• 10. Types of organic mulch –Leaf mould Essentially free if you make your own; recycles waste. A good soil improver if dug in before being replaced. Difficult to obtain in any quantity. Composted pine needles produce acidic leaf mould that is good for acid loving plants.
  • 11. Types of organic mulch –composted straw Either produced in the garden or purchased as mineralised composted straw (‘Strulch’). If mineralised, long lasting and a good soil improver. However, expensive to buy. Home made will need storage space (takes up to two years); can rob the soil of nitrogen and can be messy.
  • 12. Types of organic mulch –cocoa shell By-product of the chocolate industry so recycles waste. Benefits – long life; pleasant smell; easy to handle; Contains nitrogen so does not rob the soil; good weed suppressant. Limitations – toxic to dogs when fresh; shipped to the UK so not necessarily ‘green’. Forms a hard crust which may reduce water penetration.
  • 13. Composting – garden compost Hot Heap method (aerobic composting)– careful balance of carbon and nitrogen and regular aeration. Benefits– kills weed seeds and (some) fungal spores; quick method (3-6 months). Limitation – need to store materials (browns and greens) to get the right mix; effort of turning; volume needed.
  • 14. Composting – garden compost Cool Heap method (anaerobic composting)- less care with carbon – nitrogen balance, no turning. Benefits – less effort than a Hot Heap; requires less volume of material. Limitations – much slower than aerobic composting (at least a year); does not kill weed seeds or fungal spores; can produce smelly, slimy compost if too wet/too much nitrogen.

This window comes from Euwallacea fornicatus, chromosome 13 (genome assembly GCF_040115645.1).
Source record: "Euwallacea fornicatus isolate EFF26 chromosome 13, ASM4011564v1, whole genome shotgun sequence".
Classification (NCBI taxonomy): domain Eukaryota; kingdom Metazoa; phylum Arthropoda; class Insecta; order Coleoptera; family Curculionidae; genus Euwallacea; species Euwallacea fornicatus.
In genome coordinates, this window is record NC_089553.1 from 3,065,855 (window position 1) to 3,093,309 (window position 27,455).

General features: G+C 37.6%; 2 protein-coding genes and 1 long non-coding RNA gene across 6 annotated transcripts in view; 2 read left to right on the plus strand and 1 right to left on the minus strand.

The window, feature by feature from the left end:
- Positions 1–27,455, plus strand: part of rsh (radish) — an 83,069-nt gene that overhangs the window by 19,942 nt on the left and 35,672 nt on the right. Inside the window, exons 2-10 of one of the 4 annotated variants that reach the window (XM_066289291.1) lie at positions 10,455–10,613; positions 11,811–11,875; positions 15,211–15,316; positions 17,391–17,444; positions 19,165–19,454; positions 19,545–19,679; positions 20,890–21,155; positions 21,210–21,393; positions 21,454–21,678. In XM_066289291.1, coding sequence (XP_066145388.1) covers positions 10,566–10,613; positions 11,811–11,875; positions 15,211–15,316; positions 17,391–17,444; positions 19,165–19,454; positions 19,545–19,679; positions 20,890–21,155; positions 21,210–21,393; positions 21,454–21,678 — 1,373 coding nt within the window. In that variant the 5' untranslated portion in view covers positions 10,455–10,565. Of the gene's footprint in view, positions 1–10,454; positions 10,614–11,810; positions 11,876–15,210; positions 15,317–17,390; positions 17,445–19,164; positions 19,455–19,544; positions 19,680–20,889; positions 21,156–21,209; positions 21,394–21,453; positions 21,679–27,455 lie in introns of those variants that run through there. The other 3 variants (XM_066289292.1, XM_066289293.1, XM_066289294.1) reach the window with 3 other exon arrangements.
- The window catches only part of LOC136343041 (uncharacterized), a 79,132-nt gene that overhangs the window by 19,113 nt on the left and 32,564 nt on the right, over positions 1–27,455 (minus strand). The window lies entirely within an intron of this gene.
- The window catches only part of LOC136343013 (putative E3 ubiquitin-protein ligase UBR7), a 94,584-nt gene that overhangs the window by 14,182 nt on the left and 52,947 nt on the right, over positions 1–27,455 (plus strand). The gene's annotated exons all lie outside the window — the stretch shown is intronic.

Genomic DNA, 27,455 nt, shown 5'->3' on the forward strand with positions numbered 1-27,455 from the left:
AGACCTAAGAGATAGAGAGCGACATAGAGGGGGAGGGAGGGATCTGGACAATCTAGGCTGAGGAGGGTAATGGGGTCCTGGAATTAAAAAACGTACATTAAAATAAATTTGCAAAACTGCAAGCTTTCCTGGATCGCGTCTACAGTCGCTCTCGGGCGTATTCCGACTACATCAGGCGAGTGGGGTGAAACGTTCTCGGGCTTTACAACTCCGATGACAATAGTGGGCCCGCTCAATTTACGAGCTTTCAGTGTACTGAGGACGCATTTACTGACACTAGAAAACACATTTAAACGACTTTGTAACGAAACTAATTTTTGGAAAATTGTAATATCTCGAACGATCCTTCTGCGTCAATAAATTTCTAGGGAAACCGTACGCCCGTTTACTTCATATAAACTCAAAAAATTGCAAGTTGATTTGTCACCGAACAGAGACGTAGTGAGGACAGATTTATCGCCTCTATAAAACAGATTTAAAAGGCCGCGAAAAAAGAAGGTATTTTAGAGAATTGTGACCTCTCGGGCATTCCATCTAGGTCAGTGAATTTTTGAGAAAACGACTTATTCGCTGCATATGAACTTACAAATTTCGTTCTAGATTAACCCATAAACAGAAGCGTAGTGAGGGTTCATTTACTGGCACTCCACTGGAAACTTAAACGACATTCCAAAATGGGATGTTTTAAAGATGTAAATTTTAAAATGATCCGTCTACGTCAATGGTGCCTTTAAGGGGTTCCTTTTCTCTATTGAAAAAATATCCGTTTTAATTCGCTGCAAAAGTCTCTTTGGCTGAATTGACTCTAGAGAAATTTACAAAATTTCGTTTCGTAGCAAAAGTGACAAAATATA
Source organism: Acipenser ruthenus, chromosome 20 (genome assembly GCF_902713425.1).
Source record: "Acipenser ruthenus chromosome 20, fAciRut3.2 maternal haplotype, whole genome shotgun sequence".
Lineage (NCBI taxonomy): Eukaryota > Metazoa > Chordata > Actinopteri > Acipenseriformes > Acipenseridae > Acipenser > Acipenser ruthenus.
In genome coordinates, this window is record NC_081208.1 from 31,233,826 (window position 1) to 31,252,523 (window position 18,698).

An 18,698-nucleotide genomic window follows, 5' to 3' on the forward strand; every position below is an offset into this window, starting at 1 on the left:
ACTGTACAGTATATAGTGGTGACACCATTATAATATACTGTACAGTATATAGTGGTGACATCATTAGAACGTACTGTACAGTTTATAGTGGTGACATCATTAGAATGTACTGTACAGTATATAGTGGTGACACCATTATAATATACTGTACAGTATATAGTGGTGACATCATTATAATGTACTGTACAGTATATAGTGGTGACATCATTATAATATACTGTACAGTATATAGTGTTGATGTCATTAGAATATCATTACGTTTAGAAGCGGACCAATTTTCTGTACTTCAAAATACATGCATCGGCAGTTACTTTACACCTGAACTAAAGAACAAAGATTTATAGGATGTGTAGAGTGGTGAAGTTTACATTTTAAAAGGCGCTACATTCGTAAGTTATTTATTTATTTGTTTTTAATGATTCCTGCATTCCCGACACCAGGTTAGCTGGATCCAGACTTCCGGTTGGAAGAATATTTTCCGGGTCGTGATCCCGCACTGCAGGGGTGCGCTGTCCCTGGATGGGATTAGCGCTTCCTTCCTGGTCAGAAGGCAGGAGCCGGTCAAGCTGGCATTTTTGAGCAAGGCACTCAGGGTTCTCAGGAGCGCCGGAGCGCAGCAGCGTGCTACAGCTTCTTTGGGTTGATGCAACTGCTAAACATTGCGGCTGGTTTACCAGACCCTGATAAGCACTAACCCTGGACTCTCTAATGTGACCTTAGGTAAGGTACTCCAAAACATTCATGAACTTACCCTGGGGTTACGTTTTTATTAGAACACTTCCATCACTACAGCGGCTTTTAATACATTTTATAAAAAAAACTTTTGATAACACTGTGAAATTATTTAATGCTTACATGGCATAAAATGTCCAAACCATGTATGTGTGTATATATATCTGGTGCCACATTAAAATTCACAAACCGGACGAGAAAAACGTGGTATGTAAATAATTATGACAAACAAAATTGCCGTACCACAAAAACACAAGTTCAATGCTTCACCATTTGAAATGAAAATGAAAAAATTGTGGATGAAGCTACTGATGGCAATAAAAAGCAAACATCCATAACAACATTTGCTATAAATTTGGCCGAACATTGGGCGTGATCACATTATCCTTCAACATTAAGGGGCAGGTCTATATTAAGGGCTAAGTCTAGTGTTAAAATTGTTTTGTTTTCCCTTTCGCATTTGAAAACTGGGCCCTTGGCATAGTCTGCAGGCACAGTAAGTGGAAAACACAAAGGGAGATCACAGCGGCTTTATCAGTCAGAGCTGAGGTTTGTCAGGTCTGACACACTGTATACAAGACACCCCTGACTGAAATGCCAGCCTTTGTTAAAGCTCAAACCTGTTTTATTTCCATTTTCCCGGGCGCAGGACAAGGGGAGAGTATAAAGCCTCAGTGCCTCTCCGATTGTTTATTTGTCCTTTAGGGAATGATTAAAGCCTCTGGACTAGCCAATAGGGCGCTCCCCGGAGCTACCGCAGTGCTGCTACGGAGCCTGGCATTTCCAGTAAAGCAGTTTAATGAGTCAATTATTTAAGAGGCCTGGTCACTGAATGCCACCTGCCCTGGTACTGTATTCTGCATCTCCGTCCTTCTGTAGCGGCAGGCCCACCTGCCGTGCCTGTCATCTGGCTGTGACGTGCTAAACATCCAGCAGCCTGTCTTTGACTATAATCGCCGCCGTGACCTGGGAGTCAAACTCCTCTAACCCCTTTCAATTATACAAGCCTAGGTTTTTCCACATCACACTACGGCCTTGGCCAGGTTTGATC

• 15. Composting – leaf mould Fallen autumn leaves are allowed to rot in either a chicken wire frame or punctured plastic bags. Benefits – produces an excellent soil conditioner. Limitations – hard to get enough leaves to make a significant amount; slow process (1- 2 years).
  • 16. Composting - Wormeries A small scale method for composting kitchen scraps and some card or paper using brandling worms. Benefits – Wormeries can be used inside the house in the kitchen or garage etc. Produces a high nutrient compost and a liquid feed (must be diluted) Limitations – care needed to keep the conditions right (not too wet or too acidic); regular care and inspection required. Small scale only for domestic use.
  • 17. Learning outcomes 5.5 List FOUR bulky organic materials used as organic soil mulches, including chipped bark products, leaf mould, composted straw products, cocoa shell. 5.6 Compare the benefits and limitations of each of the materials listed in 5.5 for use as a mulch. 5.7 Describe FOUR methods of composting garden waste, including aerobic and anaerobic methods, production of leaf mould and the use of wormeries. 5.8 Describe the contribution made by earthworms, bacteria and fungi to the organic matter content of the soil. 5.9 State the importance of the ratio of ‘green’ to ‘woody’ material in the breakdown of organic matter, and the importance of lime to the composting process.